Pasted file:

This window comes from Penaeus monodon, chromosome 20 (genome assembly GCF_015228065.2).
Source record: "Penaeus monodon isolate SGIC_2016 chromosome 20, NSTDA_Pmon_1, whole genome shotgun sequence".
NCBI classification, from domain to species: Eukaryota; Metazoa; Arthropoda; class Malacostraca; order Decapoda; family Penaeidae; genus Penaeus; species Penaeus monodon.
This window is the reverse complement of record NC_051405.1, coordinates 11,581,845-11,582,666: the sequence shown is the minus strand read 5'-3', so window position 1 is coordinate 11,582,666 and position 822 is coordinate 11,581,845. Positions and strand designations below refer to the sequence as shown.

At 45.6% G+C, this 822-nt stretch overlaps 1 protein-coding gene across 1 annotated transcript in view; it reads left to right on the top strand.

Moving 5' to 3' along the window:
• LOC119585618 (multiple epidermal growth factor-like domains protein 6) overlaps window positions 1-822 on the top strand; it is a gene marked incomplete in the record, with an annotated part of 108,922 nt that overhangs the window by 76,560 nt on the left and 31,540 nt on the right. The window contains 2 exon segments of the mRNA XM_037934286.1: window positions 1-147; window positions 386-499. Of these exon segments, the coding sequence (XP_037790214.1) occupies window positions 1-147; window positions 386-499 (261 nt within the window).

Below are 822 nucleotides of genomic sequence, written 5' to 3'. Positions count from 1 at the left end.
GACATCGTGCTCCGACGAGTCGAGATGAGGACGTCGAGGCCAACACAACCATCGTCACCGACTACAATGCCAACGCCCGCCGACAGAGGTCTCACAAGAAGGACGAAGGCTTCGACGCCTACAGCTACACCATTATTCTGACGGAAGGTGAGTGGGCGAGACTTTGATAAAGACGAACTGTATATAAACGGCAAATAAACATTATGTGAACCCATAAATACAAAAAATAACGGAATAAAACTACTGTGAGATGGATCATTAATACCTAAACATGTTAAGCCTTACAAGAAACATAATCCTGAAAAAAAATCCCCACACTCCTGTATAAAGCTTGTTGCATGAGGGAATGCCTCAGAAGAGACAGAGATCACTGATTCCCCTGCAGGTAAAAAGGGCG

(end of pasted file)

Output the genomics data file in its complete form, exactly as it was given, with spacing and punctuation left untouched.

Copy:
This window comes from Penaeus monodon, chromosome 20 (genome assembly GCF_015228065.2).
Source record: "Penaeus monodon isolate SGIC_2016 chromosome 20, NSTDA_Pmon_1, whole genome shotgun sequence".
NCBI classification, from domain to species: Eukaryota; Metazoa; Arthropoda; class Malacostraca; order Decapoda; family Penaeidae; genus Penaeus; species Penaeus monodon.
This window is the reverse complement of record NC_051405.1, coordinates 11,581,845-11,582,666: the sequence shown is the minus strand read 5'-3', so window position 1 is coordinate 11,582,666 and position 822 is coordinate 11,581,845. Positions and strand designations below refer to the sequence as shown.

At 45.6% G+C, this 822-nt stretch overlaps 1 protein-coding gene across 1 annotated transcript in view; it reads left to right on the top strand.

Moving 5' to 3' along the window:
• LOC119585618 (multiple epidermal growth factor-like domains protein 6) overlaps window positions 1-822 on the top strand; it is a gene marked incomplete in the record, with an annotated part of 108,922 nt that overhangs the window by 76,560 nt on the left and 31,540 nt on the right. The window contains 2 exon segments of the mRNA XM_037934286.1: window positions 1-147; window positions 386-499. Of these exon segments, the coding sequence (XP_037790214.1) occupies window positions 1-147; window positions 386-499 (261 nt within the window).

Below are 822 nucleotides of genomic sequence, written 5' to 3'. Positions count from 1 at the left end.
GACATCGTGCTCCGACGAGTCGAGATGAGGACGTCGAGGCCAACACAACCATCGTCACCGACTACAATGCCAACGCCCGCCGACAGAGGTCTCACAAGAAGGACGAAGGCTTCGACGCCTACAGCTACACCATTATTCTGACGGAAGGTGAGTGGGCGAGACTTTGATAAAGACGAACTGTATATAAACGGCAAATAAACATTATGTGAACCCATAAATACAAAAAATAACGGAATAAAACTACTGTGAGATGGATCATTAATACCTAAACATGTTAAGCCTTACAAGAAACATAATCCTGAAAAAAAATCCCCACACTCCTGTATAAAGCTTGTTGCATGAGGGAATGCCTCAGAAGAGACAGAGATCACTGATTCCCCTGCAGGTAAAAAGGGCG